A couple of nights later, Nick becomes intrigued by the massive parties held at his neighbour’s mansion. At the party he meets Jordan again, who tells Nick that the mansion is owned by an extraordinarily rich man called Jay Gatsby who throws these parties for free. 

Soon enough, Nick and Jordan meet the man himself who seems almost bigger than life itself. He is cordial and is eager to talk with Nick the next morning, though he’s illusive as to why. 

Promise of the premise

The next morning, Gatsby is true to his word and shows up outside Nick’s house in his golden car. Gatsby is a talker and seems eager to impress Nick for some reason, who is slightly bewildered by the lavish treatment he is receiving.

Gatsby brings Nick to a speakeasy in the depths of the city where he meets some gangsters, and with some more knowledge from Jordan, it becomes increasingly clear that Gatsby’s money may not be all from entirely legal means. 

Jordan, who Nick bumped into in the city, also tells Nick that long ago, Gatsby met Daisy and was smitten by her, but WW1 took him away before they could run away together. Gatsby, now a much richer man than he was then, is eager to come into contact with Daisy again. The lavish parties, and even his mansion that sits on the opposite side of the bay from Daisy’s mansion, is all in a vain pursuit to lure her to him.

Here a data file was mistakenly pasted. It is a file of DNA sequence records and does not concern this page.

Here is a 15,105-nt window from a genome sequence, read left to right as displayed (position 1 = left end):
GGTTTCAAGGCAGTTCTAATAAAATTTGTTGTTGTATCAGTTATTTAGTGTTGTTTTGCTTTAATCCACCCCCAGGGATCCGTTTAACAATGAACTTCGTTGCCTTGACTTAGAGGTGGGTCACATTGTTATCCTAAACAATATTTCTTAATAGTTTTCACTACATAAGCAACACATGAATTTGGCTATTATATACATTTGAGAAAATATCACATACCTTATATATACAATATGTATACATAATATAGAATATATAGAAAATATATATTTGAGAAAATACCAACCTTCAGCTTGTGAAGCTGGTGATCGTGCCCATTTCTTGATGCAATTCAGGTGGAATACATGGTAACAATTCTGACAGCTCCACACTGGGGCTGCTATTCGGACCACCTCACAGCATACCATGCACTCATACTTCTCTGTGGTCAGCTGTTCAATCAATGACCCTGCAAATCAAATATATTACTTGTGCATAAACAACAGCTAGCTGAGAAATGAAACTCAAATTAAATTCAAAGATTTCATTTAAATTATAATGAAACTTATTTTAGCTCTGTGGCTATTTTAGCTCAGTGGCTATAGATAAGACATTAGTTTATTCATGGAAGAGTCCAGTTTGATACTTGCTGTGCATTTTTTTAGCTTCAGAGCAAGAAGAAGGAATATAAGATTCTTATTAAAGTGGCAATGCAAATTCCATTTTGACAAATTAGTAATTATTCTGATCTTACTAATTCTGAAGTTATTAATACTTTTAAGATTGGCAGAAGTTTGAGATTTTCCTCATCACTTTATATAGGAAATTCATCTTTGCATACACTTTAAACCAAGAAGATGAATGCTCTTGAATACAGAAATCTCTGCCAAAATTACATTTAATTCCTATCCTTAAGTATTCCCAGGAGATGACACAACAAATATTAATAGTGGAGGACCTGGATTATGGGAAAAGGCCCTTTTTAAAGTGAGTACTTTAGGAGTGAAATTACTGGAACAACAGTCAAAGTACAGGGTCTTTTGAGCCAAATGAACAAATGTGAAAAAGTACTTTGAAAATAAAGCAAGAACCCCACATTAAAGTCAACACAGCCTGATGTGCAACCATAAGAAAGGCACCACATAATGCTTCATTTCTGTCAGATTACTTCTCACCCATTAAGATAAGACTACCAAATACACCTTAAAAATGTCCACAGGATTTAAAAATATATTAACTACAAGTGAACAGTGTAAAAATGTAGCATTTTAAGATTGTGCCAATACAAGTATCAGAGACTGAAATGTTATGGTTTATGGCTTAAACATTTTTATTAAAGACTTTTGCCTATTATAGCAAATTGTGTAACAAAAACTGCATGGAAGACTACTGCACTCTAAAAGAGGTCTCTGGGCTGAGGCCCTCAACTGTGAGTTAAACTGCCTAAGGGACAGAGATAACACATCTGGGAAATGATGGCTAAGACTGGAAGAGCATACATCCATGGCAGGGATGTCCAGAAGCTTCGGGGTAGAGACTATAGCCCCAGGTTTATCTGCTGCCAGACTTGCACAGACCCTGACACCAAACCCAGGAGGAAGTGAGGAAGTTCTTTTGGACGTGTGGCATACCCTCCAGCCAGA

Nick, genuinely wanting to see them happy (but perhaps stoking the flames) suggests that he could organize a small get-together at his cottage so that they could be reunited. Gatsby agrees, but is clearly nervous to meet the woman he has idolized for so long.


True to his word, Nick sets up the small party. Gatsby, out of sorts and incredibly nervous about meeting Daisy, almost bails on the entire plan, but he manages to muster his courage and meet Daisy after so long. Their meeting is initially awkward, but the chemistry starts flying, and soon enough they are enamored with each other again. 


Gatsby and Daisy start an affair. Gatsby’s greatest desire in his life has been fulfilled and they enjoy an intense honeymoon period. Their love burns so bright that Daisy decides to run away from Tom for Gatsby, but Gatsby says that she should get a divorce, something Daisy is much less certain about. 

Turn to three

Gatsby insists that Daisy divorce Tom, and in order to force her into it he invites himself to a dinner at her mansion. The confrontation with Tom is frosty, but the men stay polite for as long as they can. 

Tom is pretty certain what’s going on between Daisy and Gatsby, and suggests that they (+ Nick and Jordan, who are also there a little awkwardly) go into the city to continue their party. 

However, the party goes little better in the city. Tom drives Nick and Jordan into the city with Gatsby’s car, while Gatsby takes Daisy in Tom’s car (this will be important in a moment). Tom stops at George’s garage for gas, and George tells him that he is suspicious that Myrtle is having an affair and they are going to move soon.